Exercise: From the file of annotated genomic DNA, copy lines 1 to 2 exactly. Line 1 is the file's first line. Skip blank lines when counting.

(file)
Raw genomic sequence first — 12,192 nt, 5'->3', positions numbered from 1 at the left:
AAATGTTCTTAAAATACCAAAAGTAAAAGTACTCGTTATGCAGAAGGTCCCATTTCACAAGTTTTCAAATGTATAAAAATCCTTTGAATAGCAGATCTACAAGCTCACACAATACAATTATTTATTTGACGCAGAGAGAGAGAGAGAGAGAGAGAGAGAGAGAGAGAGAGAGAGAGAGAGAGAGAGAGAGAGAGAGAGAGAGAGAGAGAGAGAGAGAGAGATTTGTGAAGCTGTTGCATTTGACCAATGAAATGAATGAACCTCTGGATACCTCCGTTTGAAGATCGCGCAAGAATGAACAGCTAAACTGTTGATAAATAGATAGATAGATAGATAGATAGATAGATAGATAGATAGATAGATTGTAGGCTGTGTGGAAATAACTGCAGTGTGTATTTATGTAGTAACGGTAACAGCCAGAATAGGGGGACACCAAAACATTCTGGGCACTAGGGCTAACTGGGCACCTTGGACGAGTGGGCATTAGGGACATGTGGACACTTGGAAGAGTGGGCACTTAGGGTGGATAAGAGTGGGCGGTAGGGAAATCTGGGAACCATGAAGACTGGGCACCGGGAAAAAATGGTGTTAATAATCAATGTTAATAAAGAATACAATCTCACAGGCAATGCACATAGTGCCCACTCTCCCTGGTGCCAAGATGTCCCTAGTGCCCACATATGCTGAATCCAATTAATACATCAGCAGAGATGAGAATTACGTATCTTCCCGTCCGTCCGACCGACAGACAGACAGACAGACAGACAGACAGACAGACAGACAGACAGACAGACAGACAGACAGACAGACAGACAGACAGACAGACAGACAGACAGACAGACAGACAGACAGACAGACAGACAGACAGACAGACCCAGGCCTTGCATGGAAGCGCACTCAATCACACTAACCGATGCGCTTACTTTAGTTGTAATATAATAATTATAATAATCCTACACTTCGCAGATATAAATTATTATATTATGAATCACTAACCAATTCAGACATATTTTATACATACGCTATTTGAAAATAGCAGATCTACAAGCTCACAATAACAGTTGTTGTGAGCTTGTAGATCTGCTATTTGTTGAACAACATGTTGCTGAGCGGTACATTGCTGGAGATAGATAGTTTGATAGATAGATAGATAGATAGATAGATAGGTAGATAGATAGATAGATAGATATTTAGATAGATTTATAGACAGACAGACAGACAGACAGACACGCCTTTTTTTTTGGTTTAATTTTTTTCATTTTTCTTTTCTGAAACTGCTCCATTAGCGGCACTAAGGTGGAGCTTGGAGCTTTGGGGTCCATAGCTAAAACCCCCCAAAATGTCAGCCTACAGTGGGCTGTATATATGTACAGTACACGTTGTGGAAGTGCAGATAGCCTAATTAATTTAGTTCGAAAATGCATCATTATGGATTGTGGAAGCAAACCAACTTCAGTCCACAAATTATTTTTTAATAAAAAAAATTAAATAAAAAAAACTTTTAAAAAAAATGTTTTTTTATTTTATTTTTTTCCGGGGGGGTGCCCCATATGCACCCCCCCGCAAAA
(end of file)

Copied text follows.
Raw genomic sequence first — 12,192 nt, 5'->3', positions numbered from 1 at the left:
AAATGTTCTTAAAATACCAAAAGTAAAAGTACTCGTTATGCAGAAGGTCCCATTTCACAAGTTTTCAAATGTATAAAAATCCTTTGAATAGCAGATCTACAAGCTCACACAATACAATTATTTATTTGACGCAGAGAGAGAGAGAGAGAGAGAGAGAGAGAGAGAGAGAGAGAGAGAGAGAGAGAGAGAGAGAGAGAGAGAGAGAGAGAGAGAGAGAGAGATTTGTGAAGCTGTTGCATTTGACCAATGAAATGAATGAACCTCTGGATACCTCCGTTTGAAGATCGCGCAAGAATGAACAGCTAAACTGTTGATAAATAGATAGATAGATAGATAGATAGATAGATAGATAGATAGATAGATTGTAGGCTGTGTGGAAATAACTGCAGTGTGTATTTATGTAGTAACGGTAACAGCCAGAATAGGGGGACACCAAAACATTCTGGGCACTAGGGCTAACTGGGCACCTTGGACGAGTGGGCATTAGGGACATGTGGACACTTGGAAGAGTGGGCACTTAGGGTGGATAAGAGTGGGCGGTAGGGAAATCTGGGAACCATGAAGACTGGGCACCGGGAAAAAATGGTGTTAATAATCAATGTTAATAAAGAATACAATCTCACAGGCAATGCACATAGTGCCCACTCTCCCTGGTGCCAAGATGTCCCTAGTGCCCACATATGCTGAATCCAATTAATACATCAGCAGAGATGAGAATTACGTATCTTCCCGTCCGTCCGACCGACAGACAGACAGACAGACAGACAGACAGACAGACAGACAGACAGACAGACAGACAGACAGACAGACAGACAGACAGACAGACAGACAGACAGACAGACAGACAGACAGACAGACAGACAGACAGACAGACCCAGGCCTTGCATGGAAGCGCACTCAATCACACTAACCGATGCGCTTACTTTAGTTGTAATATAATAATTATAATAATCCTACACTTCGCAGATATAAATTATTATATTATGAATCACTAACCAATTCAGACATATTTTATACATACGCTATTTGAAAATAGCAGATCTACAAGCTCACAATAACAGTTGTTGTGAGCTTGTAGATCTGCTATTTGTTGAACAACATGTTGCTGAGCGGTACATTGCTGGAGATAGATAGTTTGATAGATAGATAGATAGATAGATAGATAGGTAGATAGATAGATAGATAGATATTTAGATAGATTTATAGACAGACAGACAGACAGACAGACACGCCTTTTTTTTTGGTTTAATTTTTTTCATTTTTCTTTTCTGAAACTGCTCCATTAGCGGCACTAAGGTGGAGCTTGGAGCTTTGGGGTCCATAGCTAAAACCCCCCAAAATGTCAGCCTACAGTGGGCTGTATATATGTACAGTACACGTTGTGGAAGTGCAGATAGCCTAATTAATTTAGTTCGAAAATGCATCATTATGGATTGTGGAAGCAAACCAACTTCAGTCCACAAATTATTTTTTAATAAAAAAAATTAAATAAAAAAAACTTTTAAAAAAAATGTTTTTTTATTTTATTTTTTTCCGGGGGGGTGCCCCATATGCACCCCCCCGCAAAA